The terms API-first and API design-first are often used interchangeably, but they’re not entirely the same. This guide explores the API-first and API design-first approaches to building APIs.
Table of Contents
- API-First Approach
- Emergence of API-First
- Advantages of API-First
- API Design-First Approach
- Advantages of API Design-First
- Your API Source of Truth
- Additional References
An API-first approach to building software products means that your organization treats APIs with importance, as reusable and easily accessible products that client applications consume. API-first means designing products around an API from the ground up, rather than building a product and adding an API later.
API-first means that you treat APIs as critical business assets, understanding the value they bring to your organization. You design each of your APIs around a contract written in an API description language like OpenAPI for consistency, reusability, and broad interoperability. Starting with an API contract allows you to better plan the design of your API and get feedback from stakeholders before writing any code.
Many APIs in use today have been around for more than two decades, but only in recent years have companies begun exploring and adopting the concept of API-first.
Emergence of API-First
The introduction of API-First coincides with the rise of microservices—individual, autonomous services that are loosely coupled and work together to provide services.
Companies like Netflix, Amazon, and PayPal have moved from monolithic to microservices architectures for their applications, with great success. The move to microservices allowed these companies to build highly scalable applications that provide an excellent experience for users. Many companies have followed suit.
O’Reilly recently conducted a survey around microservices adoption. The results show companies are finding success with the architecture and increasing their usage.
- 92% of respondents said they’ve had “at least some success” using microservices, while more than half (54%) describe their use of microservices as “mostly successful.”
- 61% of those surveyed said they’ve been using microservices for one year or more, and 28% have been using them for “at least three years.”
- 29% of respondents said that their organizations are migrating or implementing more than half of their systems using microservices.
Companies today are increasingly breaking down core business capabilities into individual, reusable services. They use these microservices to offer software applications that work dynamically to provide a good user experience (UX) on all devices, platforms, and screen sizes.
You can’t have microservices without APIs (and containers in some cases), so it makes sense that the concept of API-first has gained traction alongside the rise of microservices. Building APIs with an API-first approach helps ensure that developers can easily integrate your APIs with microservices architectures and applications. If you adopt an API-first strategy for building software products, you will enjoy many advantages.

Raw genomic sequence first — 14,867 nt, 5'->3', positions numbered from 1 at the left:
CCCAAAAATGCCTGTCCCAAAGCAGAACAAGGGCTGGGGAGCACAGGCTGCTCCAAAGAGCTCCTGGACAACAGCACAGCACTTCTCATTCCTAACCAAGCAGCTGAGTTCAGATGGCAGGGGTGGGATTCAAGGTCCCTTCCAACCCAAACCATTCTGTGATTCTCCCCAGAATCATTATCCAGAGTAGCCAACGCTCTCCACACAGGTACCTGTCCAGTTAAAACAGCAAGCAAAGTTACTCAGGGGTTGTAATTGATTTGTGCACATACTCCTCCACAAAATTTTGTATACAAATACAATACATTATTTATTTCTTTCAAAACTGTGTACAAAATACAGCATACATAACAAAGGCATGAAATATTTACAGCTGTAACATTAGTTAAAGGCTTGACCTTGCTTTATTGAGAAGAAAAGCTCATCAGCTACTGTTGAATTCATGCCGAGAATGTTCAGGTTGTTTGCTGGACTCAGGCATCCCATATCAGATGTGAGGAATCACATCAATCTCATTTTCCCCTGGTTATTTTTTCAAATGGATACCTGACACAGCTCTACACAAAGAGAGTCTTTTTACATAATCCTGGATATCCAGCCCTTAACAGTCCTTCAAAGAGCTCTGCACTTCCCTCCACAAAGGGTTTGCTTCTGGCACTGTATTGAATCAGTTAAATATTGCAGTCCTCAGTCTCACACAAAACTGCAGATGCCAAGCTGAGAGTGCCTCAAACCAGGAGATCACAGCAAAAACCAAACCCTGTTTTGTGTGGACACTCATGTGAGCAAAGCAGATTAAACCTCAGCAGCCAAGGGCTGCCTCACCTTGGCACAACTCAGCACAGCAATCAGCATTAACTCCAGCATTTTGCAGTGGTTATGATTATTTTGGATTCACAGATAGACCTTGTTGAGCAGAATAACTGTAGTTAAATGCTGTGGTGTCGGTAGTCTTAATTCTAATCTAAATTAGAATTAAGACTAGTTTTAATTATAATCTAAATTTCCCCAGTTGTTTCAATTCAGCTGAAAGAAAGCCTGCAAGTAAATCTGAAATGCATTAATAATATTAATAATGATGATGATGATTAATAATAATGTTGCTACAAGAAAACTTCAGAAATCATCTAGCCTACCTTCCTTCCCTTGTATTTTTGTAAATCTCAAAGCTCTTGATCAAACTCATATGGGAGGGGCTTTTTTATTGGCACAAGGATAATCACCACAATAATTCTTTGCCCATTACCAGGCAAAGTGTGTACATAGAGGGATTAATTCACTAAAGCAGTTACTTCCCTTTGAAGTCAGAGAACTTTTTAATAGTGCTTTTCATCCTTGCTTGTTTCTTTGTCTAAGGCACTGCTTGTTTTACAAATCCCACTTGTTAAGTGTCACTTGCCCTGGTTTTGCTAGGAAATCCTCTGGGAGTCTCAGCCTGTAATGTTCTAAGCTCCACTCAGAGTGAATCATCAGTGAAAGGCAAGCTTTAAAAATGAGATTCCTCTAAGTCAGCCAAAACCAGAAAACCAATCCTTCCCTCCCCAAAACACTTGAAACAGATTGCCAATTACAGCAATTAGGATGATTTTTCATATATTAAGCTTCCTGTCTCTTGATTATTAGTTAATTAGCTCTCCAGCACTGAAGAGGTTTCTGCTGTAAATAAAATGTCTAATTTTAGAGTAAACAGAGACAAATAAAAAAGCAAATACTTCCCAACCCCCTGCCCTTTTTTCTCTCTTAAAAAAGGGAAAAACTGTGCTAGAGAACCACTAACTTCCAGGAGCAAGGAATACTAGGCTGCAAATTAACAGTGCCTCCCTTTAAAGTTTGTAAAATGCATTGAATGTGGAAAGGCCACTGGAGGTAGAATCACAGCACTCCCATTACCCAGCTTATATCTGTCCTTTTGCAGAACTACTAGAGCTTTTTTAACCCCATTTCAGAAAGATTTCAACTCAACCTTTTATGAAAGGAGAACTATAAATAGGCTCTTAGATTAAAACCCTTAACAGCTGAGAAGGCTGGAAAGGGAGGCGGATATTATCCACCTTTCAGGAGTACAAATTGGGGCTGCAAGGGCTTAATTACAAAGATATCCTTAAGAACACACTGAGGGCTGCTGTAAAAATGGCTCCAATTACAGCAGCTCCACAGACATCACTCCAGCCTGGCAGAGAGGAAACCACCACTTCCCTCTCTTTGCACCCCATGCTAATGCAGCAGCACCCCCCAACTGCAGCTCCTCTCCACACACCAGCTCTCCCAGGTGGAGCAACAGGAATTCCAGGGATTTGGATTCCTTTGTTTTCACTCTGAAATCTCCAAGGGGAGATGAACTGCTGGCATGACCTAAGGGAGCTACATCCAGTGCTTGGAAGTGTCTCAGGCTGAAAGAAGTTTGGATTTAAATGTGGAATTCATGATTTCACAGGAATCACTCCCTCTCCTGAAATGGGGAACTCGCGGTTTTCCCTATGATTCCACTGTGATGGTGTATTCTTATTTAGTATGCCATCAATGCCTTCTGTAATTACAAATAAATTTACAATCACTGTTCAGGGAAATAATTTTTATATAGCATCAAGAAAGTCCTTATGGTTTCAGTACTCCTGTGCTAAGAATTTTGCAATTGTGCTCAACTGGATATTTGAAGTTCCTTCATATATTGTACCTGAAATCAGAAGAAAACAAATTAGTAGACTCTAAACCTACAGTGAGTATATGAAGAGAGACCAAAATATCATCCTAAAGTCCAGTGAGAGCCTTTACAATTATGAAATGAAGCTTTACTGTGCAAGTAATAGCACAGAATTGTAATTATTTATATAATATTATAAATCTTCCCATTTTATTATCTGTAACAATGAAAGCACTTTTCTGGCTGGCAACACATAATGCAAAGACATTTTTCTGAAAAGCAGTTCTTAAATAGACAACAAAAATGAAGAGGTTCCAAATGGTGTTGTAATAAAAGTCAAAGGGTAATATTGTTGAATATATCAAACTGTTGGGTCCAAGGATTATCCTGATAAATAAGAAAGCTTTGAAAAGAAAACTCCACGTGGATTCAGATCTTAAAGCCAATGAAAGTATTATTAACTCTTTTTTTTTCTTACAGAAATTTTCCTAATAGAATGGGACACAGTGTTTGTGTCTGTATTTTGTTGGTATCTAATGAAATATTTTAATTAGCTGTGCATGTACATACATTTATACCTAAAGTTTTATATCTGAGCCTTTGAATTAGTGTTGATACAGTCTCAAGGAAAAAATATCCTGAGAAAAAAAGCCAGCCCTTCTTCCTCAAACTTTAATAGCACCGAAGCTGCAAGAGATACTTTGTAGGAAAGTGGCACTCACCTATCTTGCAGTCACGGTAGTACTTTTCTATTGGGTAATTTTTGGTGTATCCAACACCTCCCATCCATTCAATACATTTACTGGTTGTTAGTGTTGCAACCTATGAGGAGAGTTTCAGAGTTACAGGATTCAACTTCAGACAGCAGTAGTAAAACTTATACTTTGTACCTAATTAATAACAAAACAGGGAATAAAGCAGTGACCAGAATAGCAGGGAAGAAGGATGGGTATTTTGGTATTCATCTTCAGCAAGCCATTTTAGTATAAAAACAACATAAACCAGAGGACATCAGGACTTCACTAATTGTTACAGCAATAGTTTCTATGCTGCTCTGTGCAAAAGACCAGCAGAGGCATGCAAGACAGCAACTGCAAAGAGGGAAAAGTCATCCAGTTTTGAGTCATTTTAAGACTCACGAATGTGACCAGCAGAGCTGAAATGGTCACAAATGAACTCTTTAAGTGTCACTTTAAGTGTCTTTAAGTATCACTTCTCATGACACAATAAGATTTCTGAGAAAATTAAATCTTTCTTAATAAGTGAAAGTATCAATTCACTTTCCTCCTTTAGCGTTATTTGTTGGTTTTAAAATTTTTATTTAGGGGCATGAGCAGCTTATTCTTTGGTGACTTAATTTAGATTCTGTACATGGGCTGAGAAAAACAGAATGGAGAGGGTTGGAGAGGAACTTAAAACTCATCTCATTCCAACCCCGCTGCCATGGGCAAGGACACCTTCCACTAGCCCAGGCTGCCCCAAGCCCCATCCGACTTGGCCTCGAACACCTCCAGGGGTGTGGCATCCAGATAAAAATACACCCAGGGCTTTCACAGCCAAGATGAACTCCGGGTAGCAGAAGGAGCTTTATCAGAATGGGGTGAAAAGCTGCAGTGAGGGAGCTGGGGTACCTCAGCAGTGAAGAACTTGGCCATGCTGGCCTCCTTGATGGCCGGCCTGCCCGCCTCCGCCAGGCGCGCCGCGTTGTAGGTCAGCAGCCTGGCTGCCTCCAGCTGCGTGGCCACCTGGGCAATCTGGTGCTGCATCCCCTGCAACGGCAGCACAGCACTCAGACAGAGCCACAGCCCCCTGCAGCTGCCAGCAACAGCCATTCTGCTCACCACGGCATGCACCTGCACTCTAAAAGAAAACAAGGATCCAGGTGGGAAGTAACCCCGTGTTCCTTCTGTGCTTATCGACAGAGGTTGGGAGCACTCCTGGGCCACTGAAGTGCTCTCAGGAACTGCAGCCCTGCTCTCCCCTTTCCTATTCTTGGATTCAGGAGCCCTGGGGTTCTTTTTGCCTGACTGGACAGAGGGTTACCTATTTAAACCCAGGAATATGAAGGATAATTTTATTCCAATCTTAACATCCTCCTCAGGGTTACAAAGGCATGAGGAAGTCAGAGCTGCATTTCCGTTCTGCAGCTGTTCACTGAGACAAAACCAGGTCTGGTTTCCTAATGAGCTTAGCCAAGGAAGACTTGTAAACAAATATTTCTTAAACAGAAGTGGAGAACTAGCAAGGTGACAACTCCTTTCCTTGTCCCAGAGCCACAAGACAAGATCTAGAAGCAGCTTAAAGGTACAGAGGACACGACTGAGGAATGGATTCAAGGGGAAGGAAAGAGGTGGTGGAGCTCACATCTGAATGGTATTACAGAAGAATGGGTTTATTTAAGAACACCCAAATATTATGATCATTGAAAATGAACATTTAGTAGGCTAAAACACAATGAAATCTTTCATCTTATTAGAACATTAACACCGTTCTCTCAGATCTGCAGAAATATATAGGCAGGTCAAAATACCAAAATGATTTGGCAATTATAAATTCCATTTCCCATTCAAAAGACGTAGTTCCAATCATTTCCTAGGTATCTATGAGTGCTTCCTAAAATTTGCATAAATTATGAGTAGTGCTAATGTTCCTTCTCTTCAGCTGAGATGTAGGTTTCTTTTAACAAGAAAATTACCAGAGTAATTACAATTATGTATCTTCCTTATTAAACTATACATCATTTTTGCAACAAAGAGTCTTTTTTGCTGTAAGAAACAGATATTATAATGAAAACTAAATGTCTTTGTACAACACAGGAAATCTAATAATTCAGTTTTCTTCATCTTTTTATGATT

Advantages of API-First
You gain consistent and reusable APIs when you adopt an API-first approach to building software products. Furthermore, with an API-first approach, you can:
Reduce Costs and Time to Market
An API-first approach allows you to build API services that you can reuse on multiple projects, so development teams don’t have to start entirely from scratch. Developers can use the same components on many different projects, saving a lot of time. Teams can spend time building only what they need to and plug in the rest of the components.
This approach allows you to break away from the waterfall model. Teams across the organization can adhere to a contract between services that lets them build multiple APIs simultaneously. So, instead of waiting for the completion or update of an API, you can immediately proceed with working on the next set of APIs.
You can also accelerate the API development process by using API description documents and third-party automation tools. With automation, you can significantly reduce the time it takes to get APIs and applications to market.
Reduce the Risk of Application Failures
Many companies that use an API-first approach to software development also dogfood their APIs, meaning they consume their APIs within their organization. When dogfooding your own APIs, you learn to make them reliable and consistent, and an API-first approach ensures decreased risk of application failures. API description documents allow you to create mock APIs to test designs before you spend time developing them. You can get feedback on your API designs and find problems before deploying the API.
Provide a Great Developer Experience (DX)
The most common consumers of APIs are developers, so developer experience will determine whether your APIs succeed or fail. An API-first approach will help developers have a rewarding and positive experience using your APIs. You can use API description documents and third-party tools to create some of the things that ensure a great developer experience, such as:
Style Guides – Style guides ensure developers across your organization build consistent APIs. With a JSON/YAML linter, you can easily create style guides for your APIs using API descriptions like OpenAPI, AsyncAPI, and RAML.
Client libraries and SDKs – Client libraries and SDKs help developers get started with your APIs more quickly. Some third-party tools automatically generate client libraries and SDKs from an API description document.